Film Review – Tinker Tailor Soldier Spy
I was probably not the best choice to review the new film Tinker Tailor Solider Spy for The MacGuffin. Double-crossing, secret-plotting, many-character-having spy movies make me anxious; I spend much of the time just fretting that I’ll miss something plot-wise. And if this is the case with a typical James Bond-style adventure, director Tomas Alfredson’s film takes it to new levels. The plot is purposefully, stubbornly obtuse, and often I had to just let go and try to enjoy the scene at hand while acknowledging that I didn’t understand the context—or, to put a finer point on it, what the hell was going on at all. It’s not so much that there are too many twists and turns to follow, but that we’re left to fend for ourselves as they come. I realize that too much exposition can be tiresome, but any summary at some point would have been appreciated. It can be argued that leaving so much gray area enhances the message of the film; I get that. I don’t mind working for comprehension, but I’d like to at least get the impression that if I work hard enough, an answer exists somewhere. But maybe that’s how a lot of spies feel.
Okay. That’s the tough part. If you’re still with me, I’ll go on to describe what did work about the film for me. There is, fortunately, a lot on that end of the spectrum as well. Gary Oldman plays George Smiley, a retired agent who has been called by a former colleague to act upon some information: there is a mole in British intelligence, a double agent for the Russians, and the possibilities have been narrowed to a few men at the top of the ladder. Smiley, with his intimate knowledge and skill, but outsider status, is in the best position to investigate and find out who the culprit is. This basic premise folds back in upon itself and then spins out again many times before the scoundrel in question is identified.
Oldman plays the role of the investigator with the impression that much is going on beneath Smiley’s often blank-faced façade. He is a still man, watching; yet, something roils within him. Though the embodiment of the character is to be commended, the script left me craving revelations that never go deep enough; a hint here and there only makes me want more. Playing off of the core that Oldman provides, many actors do fine work in the very impressive ensemble: Mark Strong, whose mission gone wrong forces him to seek a new life; Colin Firth, a top-level agent who is the life of the party; Toby Jones, a harsh, grating superior; Tom Hardy, a young agent who made a critical mistake; John Hurt, the one who reels Smiley back in; Benedict Cumberbatch, Smiley’s right-hand man; Kathy Burke, a former colleague who pines for the good ol’ days. Of these, easily my favorite was Cumberbatch, who was previously mostly just an incredibly awesome name for me. He is wonderful here. (For those about to sing about how I need to watch the British Sherlock series: I know, I know. It’s in the queue.)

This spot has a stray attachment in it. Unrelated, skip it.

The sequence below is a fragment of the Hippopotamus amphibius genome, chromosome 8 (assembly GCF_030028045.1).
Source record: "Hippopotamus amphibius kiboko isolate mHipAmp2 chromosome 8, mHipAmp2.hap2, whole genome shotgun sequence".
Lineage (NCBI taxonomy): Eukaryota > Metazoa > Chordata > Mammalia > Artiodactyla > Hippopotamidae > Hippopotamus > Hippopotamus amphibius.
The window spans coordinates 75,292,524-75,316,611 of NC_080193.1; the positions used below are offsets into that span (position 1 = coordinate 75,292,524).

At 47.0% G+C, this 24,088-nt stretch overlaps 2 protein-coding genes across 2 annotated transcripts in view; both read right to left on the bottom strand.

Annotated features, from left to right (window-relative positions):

Despite the cascading, confounding plot, this is a spy movie that is more about the mindset and lifestyle of someone who takes on intelligence for a job than it is about intrigue. The best moments deal with the realities of all that these men have given up in order to serve their country, in a way that seems almost addictive to some of them. The most affecting scene of all is a fleeting one, where one man must give up something important to him, in order not to endanger any loved ones for his own professional choices. It is heartbreaking, just for a second; then he is back on post, straight-faced.
The physical atmosphere that Alfredson creates enhances the mood and characterizations. The muted colors of 1970s England are both lovely and oppressive. The dated communications equipment—cutting edge stuff when John le Carré’s novel was first published—is fun to see and also adds to the overall suspense. New technology can be cool, but we must admit that it’s much more tense to wait for a coded message to come over the wire than it is to hear the beep of a text message. The pervasive mood of the Cold War enhances the sense of dread that builds as Smiley seems to be nearing his target. Add to that a few genuine moments of surprise, and the film provides a good level of entertainment, even if I did have to admit I was confused most of the time. But hey, lovely actors, British accents, and three-piece suits…need I say more?
Final Grade: B